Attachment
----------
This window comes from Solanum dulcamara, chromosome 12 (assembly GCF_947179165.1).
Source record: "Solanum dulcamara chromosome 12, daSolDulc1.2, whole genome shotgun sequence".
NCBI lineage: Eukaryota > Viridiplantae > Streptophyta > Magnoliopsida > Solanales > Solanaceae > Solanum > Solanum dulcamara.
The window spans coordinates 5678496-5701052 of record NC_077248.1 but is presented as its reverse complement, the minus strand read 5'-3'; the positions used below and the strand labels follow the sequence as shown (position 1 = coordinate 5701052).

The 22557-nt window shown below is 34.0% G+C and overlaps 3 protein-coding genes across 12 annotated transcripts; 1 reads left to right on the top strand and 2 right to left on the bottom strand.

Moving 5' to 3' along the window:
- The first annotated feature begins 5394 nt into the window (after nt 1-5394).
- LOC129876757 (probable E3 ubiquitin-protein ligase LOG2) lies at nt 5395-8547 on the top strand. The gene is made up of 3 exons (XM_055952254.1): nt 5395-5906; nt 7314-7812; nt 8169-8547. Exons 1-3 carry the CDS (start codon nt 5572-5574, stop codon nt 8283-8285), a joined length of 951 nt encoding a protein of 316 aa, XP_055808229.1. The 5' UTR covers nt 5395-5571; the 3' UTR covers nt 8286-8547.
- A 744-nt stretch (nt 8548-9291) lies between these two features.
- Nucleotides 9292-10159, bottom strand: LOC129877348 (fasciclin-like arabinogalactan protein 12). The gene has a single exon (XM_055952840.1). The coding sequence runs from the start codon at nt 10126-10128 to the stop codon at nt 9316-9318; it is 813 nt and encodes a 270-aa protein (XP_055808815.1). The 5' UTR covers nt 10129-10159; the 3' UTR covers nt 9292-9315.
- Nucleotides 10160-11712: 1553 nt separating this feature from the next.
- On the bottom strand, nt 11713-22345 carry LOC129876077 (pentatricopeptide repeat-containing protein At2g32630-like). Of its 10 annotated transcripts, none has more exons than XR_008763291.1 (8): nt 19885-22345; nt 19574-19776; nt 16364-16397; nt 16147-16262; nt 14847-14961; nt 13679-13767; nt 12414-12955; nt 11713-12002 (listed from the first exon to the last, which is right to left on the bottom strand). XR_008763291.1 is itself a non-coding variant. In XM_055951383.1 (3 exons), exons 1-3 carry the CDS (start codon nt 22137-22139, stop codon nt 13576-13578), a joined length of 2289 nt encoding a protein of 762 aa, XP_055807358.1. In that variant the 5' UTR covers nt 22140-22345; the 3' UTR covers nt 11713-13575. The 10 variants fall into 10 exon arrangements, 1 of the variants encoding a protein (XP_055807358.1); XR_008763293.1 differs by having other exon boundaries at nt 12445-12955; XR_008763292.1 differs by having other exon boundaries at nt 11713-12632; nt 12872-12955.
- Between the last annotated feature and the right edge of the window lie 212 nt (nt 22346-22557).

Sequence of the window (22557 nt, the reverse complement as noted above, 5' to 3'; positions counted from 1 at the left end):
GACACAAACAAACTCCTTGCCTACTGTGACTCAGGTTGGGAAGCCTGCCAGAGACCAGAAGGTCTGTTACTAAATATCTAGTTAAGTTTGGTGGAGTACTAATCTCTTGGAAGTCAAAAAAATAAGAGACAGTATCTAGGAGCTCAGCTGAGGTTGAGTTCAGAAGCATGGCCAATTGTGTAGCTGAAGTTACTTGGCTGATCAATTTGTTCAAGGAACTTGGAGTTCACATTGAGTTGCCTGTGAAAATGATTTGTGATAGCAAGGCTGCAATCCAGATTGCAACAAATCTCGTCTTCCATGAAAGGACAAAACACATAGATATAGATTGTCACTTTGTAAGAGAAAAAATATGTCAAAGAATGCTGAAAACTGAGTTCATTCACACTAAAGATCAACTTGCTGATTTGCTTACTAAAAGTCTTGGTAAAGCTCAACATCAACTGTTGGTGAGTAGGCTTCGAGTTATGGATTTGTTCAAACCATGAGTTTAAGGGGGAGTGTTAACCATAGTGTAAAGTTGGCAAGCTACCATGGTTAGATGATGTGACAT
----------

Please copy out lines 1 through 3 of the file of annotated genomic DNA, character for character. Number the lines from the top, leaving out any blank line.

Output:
This window comes from Solanum dulcamara, chromosome 12 (assembly GCF_947179165.1).
Source record: "Solanum dulcamara chromosome 12, daSolDulc1.2, whole genome shotgun sequence".
NCBI lineage: Eukaryota > Viridiplantae > Streptophyta > Magnoliopsida > Solanales > Solanaceae > Solanum > Solanum dulcamara.